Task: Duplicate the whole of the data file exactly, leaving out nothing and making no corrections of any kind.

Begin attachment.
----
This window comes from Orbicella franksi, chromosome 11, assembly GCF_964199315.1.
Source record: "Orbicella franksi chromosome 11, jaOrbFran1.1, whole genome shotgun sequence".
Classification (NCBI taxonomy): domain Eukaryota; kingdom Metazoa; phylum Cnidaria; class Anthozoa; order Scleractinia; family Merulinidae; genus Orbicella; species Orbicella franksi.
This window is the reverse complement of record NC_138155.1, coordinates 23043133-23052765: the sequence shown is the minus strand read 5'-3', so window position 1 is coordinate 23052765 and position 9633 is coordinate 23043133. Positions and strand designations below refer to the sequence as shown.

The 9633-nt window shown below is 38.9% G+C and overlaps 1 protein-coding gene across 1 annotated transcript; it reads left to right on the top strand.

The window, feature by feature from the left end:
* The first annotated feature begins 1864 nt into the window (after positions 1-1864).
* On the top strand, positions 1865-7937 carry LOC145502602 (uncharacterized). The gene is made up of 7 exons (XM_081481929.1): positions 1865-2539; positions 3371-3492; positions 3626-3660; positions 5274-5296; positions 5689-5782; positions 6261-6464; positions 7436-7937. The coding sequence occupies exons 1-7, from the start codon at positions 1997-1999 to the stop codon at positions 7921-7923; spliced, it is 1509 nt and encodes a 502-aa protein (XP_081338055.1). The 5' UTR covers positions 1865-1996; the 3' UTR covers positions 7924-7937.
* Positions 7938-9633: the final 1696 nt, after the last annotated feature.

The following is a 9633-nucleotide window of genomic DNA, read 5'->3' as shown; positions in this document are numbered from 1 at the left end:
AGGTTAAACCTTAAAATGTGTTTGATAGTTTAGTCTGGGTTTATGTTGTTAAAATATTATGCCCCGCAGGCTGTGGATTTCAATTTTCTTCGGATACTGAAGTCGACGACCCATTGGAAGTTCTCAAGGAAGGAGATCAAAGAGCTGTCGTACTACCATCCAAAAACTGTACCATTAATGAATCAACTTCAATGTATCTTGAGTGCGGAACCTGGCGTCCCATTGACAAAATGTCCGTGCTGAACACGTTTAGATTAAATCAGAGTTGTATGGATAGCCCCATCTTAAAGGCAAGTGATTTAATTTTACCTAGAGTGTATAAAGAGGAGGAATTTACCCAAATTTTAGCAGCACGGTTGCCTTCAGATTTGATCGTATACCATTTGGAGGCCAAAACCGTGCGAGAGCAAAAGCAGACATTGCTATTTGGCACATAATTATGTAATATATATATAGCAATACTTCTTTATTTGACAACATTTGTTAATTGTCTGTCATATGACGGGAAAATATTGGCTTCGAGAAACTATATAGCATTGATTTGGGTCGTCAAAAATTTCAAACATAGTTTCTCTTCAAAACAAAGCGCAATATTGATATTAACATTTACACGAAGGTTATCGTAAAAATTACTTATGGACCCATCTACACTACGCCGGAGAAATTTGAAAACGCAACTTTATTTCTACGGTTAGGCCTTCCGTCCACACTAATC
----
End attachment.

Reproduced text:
This window comes from Orbicella franksi, chromosome 11, assembly GCF_964199315.1.
Source record: "Orbicella franksi chromosome 11, jaOrbFran1.1, whole genome shotgun sequence".
Classification (NCBI taxonomy): domain Eukaryota; kingdom Metazoa; phylum Cnidaria; class Anthozoa; order Scleractinia; family Merulinidae; genus Orbicella; species Orbicella franksi.
This window is the reverse complement of record NC_138155.1, coordinates 23043133-23052765: the sequence shown is the minus strand read 5'-3', so window position 1 is coordinate 23052765 and position 9633 is coordinate 23043133. Positions and strand designations below refer to the sequence as shown.

The 9633-nt window shown below is 38.9% G+C and overlaps 1 protein-coding gene across 1 annotated transcript; it reads left to right on the top strand.

The window, feature by feature from the left end:
* The first annotated feature begins 1864 nt into the window (after positions 1-1864).
* On the top strand, positions 1865-7937 carry LOC145502602 (uncharacterized). The gene is made up of 7 exons (XM_081481929.1): positions 1865-2539; positions 3371-3492; positions 3626-3660; positions 5274-5296; positions 5689-5782; positions 6261-6464; positions 7436-7937. The coding sequence occupies exons 1-7, from the start codon at positions 1997-1999 to the stop codon at positions 7921-7923; spliced, it is 1509 nt and encodes a 502-aa protein (XP_081338055.1). The 5' UTR covers positions 1865-1996; the 3' UTR covers positions 7924-7937.
* Positions 7938-9633: the final 1696 nt, after the last annotated feature.

The following is a 9633-nucleotide window of genomic DNA, read 5'->3' as shown; positions in this document are numbered from 1 at the left end:
AGGTTAAACCTTAAAATGTGTTTGATAGTTTAGTCTGGGTTTATGTTGTTAAAATATTATGCCCCGCAGGCTGTGGATTTCAATTTTCTTCGGATACTGAAGTCGACGACCCATTGGAAGTTCTCAAGGAAGGAGATCAAAGAGCTGTCGTACTACCATCCAAAAACTGTACCATTAATGAATCAACTTCAATGTATCTTGAGTGCGGAACCTGGCGTCCCATTGACAAAATGTCCGTGCTGAACACGTTTAGATTAAATCAGAGTTGTATGGATAGCCCCATCTTAAAGGCAAGTGATTTAATTTTACCTAGAGTGTATAAAGAGGAGGAATTTACCCAAATTTTAGCAGCACGGTTGCCTTCAGATTTGATCGTATACCATTTGGAGGCCAAAACCGTGCGAGAGCAAAAGCAGACATTGCTATTTGGCACATAATTATGTAATATATATATAGCAATACTTCTTTATTTGACAACATTTGTTAATTGTCTGTCATATGACGGGAAAATATTGGCTTCGAGAAACTATATAGCATTGATTTGGGTCGTCAAAAATTTCAAACATAGTTTCTCTTCAAAACAAAGCGCAATATTGATATTAACATTTACACGAAGGTTATCGTAAAAATTACTTATGGACCCATCTACACTACGCCGGAGAAATTTGAAAACGCAACTTTATTTCTACGGTTAGGCCTTCCGTCCACACTAATC